Wiebe, Anne (1918-2013)
Anne Wiebe: teacher, lay historian, writer, was born 1 July 1918 in Rosenthal, Ukraine to Abram Jacob Wiebe (23 March 1890, Bergmannstal, Ukraine–9 July 1967, Kitchener, Ontario), a teacher at the Zentralschule in Chortitza, Ukraine and Anna Epp Wiebe (22 February 1890, Rosenthal, Ukraine–28 August 1970, Kitchener, Ontario). Anne was the oldest of four children, her siblings were Louise, Abram and Helen. Anne died on 28 March 2013 and is buried in Woodland Cemetery in Kitchener, Ontario.
In 1928 the Wiebe family immigrated to Canada, settling first in Winkler and then in Gretna, Manitoba. Anne attended Winnipeg Normal School, 1936-1937 and then began her teaching career. From 1938 to 1945 she was an elementary school teacher in three different southern Manitoba towns: Schoenwiese, Gnadenthal and Rosenfeld, Manitoba.
When her family moved to Kitchener, Ontario Anne went with them and continued her education there. At the same time as teaching, Anne studied at Waterloo Lutheran College, then affiliated with the University of Western Ontario from which she received a BA in 1951. She continued graduate studies at Columbia University while living in New York City and received a MA in History & German from that university in 1953.
Throughout her 35 years of teaching Anne taught mostly History and the German language in the following schools in Ontario: a senior high school in Windsor; at Eden Christian College (also called Eden High School) in Virgil; at Galt Collegiate Institute (1956-1957) and Glenview Park Secondary School (1957-1966), both located in the former city of Galt now part of Cambridge, Ontario; and at Waterloo Collegiate Institute (1967-1977). Anne retired from teaching in 1977.
History was Anne Wiebe’s passion; this was evident in her teaching. She frequently used slides from her travels to illustrate the topics she taught such as Ancient History. When Jim Quantrell retired after working for 26 years as the Cambridge city archivist, he told The Record newspaper reporter: “It was at Glenview where teacher Anne Wiebe’s stories of travelling to Europe to study ancient civilizations sparked his lifelong interest in history.” The archival sources in Kitchener state that, “Anne had great rapport with her students and she was honoured as a teacher several times [with awards].”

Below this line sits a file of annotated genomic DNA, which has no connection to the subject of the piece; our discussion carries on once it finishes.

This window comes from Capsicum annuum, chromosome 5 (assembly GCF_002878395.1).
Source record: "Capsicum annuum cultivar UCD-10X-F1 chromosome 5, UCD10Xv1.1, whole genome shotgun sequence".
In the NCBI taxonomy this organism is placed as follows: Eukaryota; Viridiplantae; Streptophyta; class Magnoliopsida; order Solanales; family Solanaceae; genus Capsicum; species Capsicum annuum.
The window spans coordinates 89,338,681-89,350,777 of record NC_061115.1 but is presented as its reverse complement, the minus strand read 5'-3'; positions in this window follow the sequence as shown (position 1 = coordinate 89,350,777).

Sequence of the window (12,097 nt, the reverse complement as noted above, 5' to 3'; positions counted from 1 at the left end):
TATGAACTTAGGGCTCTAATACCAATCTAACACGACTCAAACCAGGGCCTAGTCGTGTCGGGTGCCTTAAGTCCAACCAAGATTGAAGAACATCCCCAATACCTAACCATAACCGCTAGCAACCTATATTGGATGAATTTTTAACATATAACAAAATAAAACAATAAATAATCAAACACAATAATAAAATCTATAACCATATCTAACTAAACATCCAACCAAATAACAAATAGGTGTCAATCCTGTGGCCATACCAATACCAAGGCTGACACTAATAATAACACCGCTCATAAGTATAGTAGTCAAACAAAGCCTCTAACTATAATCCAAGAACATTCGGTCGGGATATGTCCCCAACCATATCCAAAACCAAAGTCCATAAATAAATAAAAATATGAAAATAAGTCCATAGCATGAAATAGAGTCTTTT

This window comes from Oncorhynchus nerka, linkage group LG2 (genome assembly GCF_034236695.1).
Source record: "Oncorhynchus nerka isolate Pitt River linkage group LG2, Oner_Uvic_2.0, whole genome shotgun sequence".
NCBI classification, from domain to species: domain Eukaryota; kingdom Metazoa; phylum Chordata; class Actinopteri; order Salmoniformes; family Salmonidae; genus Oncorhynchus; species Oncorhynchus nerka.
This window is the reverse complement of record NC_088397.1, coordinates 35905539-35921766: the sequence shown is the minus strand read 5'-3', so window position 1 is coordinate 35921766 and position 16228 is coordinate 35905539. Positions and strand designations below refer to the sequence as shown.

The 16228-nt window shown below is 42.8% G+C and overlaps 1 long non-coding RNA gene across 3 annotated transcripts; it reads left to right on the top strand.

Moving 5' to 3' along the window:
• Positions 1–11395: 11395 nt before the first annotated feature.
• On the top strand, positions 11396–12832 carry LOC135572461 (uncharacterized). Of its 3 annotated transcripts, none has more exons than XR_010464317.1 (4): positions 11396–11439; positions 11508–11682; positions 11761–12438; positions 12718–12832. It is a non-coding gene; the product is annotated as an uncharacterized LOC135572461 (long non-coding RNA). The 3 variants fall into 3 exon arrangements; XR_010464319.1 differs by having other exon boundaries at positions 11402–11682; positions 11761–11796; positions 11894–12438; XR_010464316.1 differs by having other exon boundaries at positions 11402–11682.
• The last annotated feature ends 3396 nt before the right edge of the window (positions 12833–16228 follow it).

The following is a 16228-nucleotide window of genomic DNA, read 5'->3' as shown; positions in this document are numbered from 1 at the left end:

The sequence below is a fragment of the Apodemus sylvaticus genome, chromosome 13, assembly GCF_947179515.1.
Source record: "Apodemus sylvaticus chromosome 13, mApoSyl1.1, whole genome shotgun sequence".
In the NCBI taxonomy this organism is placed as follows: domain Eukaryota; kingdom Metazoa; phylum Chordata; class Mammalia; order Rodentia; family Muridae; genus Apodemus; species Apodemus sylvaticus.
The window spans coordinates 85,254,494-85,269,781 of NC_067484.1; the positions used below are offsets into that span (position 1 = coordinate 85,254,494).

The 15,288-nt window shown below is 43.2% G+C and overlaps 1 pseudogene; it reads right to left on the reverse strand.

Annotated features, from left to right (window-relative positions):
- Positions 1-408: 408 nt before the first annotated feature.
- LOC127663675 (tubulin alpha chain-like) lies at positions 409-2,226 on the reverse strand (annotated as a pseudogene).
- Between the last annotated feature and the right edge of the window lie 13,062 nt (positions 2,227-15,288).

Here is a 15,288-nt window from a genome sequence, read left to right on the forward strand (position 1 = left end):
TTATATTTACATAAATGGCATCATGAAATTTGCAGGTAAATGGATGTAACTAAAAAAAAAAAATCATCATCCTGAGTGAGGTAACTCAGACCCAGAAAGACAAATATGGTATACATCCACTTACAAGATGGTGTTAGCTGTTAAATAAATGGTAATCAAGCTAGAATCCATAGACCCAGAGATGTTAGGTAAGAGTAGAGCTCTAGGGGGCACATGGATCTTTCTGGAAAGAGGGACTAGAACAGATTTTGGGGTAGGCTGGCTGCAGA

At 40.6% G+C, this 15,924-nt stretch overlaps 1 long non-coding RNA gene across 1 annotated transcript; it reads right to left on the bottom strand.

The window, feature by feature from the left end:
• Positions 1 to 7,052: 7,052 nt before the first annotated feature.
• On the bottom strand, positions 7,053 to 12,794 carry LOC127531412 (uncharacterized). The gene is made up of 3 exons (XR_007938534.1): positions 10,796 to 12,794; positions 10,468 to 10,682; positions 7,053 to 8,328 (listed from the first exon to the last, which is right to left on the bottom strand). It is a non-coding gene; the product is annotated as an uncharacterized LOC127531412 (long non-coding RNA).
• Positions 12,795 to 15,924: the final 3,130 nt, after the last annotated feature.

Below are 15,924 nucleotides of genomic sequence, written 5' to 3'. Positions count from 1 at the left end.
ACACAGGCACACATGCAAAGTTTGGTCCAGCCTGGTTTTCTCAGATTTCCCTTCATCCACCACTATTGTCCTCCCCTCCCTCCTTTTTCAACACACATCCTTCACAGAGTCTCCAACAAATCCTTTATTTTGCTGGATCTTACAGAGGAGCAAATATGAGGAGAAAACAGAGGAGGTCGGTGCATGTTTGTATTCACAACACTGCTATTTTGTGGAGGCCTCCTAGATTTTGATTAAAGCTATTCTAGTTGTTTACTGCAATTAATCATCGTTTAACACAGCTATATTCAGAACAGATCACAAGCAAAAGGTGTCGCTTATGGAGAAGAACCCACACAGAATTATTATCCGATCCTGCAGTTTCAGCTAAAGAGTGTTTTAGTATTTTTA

Anne’s other passions were recording and documenting family history, travelling, photography, baking and cooking. Having no children of her own, she spent a lot of time nurturing her brother Abram’s six children and later her grand-nieces and nephew. Many summers during her teaching career, she traveled with her sisters and friends to places such as Europe, Ukraine, the Middle East, China, Australia, New Zealand and the Canadian Arctic. One of her notable recollections is of seeing the Great Wall of China, knowing that it was the only man-made structure visible from the moon.
The Kitchener Mennonite Brethren Church was her church home. She also participated in the Mennonite Historical Society of Ontario and the Mennonite Bicentennial Commission Executive Committee. The Ontario Conference of Mennonite Brethren Churches invited Anne to write the history of the Mennonite Brethren church in Ontario. This was an immense undertaking for which Anne did much research. She wrote nine chapters in all, beginning with how the Mennonite Brethren church came into being in 19th century Ukraine. She completed the manuscript in 1988. The manuscript was never published but several articles resulted from it, as seen in the bibliography below. The original copy of this manuscript is located in the archives of the Centre for Mennonite Brethren Studies in Winnipeg.
Anne Wiebe was influential both in her career as a teacher and in her family. Her life and work were based on her Christian faith and an attitude of service to others.
Center for Mennonite Brethren Studies, Anne Wiebe Collection https://cmbs.mennonitebrethren.ca/personal_papers/wiebe-anne-1918/.
Family archives, Abram Wiebe family home, Waterloo, Ontario.
Kitchener Mennonite Brethren Church Archives, XIII. Anne Wiebe Historical Research and Manuscript. 1934-2000. https://cmbs.mennonitebrethren.ca/inst_records/kitchener-mennonite-brethren-church-kitchener-on/
Lee, Peter. “Archivist learned ins and out of Cambridge’s history. Longtime Cambridge city archivist Jim Quantrell retires on Friday.” The Record (29 September 2011) Web. https://www.therecord.com/news-story/2588570-archivist-learned-ins-and-out-of-cambridge-s-history/
Wiebe, Anne. “Mennonite Brethren Beginnings in Ontario 1924-1932” Ontario Mennonite History 25, no. 1 (June 2007): 1-10, based on Chapter VI “Early Beginnings” of her manuscript, edited for Ontario Mennonite History by Linda Huebert Hecht and Nancy Fehderau. http://mhso.org/sites/default/files/publications/Ontmennohistory25-1.pdf.
Wiebe, Anne. "The Mennonite Brethren in Ontario: a short history” in Mennogespräch 4, no. 1 (March 1986): 4-8. http://mhso.org/sites/default/files/publications/Mennogesprach4-1.pdf.
Wiebe, Anne. “From Mother Russia to Mother Church: The Story of the Mennonite Brethren in Ontario 1924-1953.” Unpublished manuscript, 1988. Located at the Centre for Mennonite Brethren Studies, Winnipeg, Manitoba.
|Peggy Wiebe Brock|
|Date Published||January 2019|
Cite This Article
Wiebe, Sheila and Peggy Wiebe Brock. "Wiebe, Anne (1918-2013)." Global Anabaptist Mennonite Encyclopedia Online. January 2019. Web. 3 Aug 2021. https://gameo.org/index.php?title=Wiebe,_Anne_(1918-2013)&oldid=163070.
Wiebe, Sheila and Peggy Wiebe Brock. (January 2019). Wiebe, Anne (1918-2013). Global Anabaptist Mennonite Encyclopedia Online. Retrieved 3 August 2021, from https://gameo.org/index.php?title=Wiebe,_Anne_(1918-2013)&oldid=163070.
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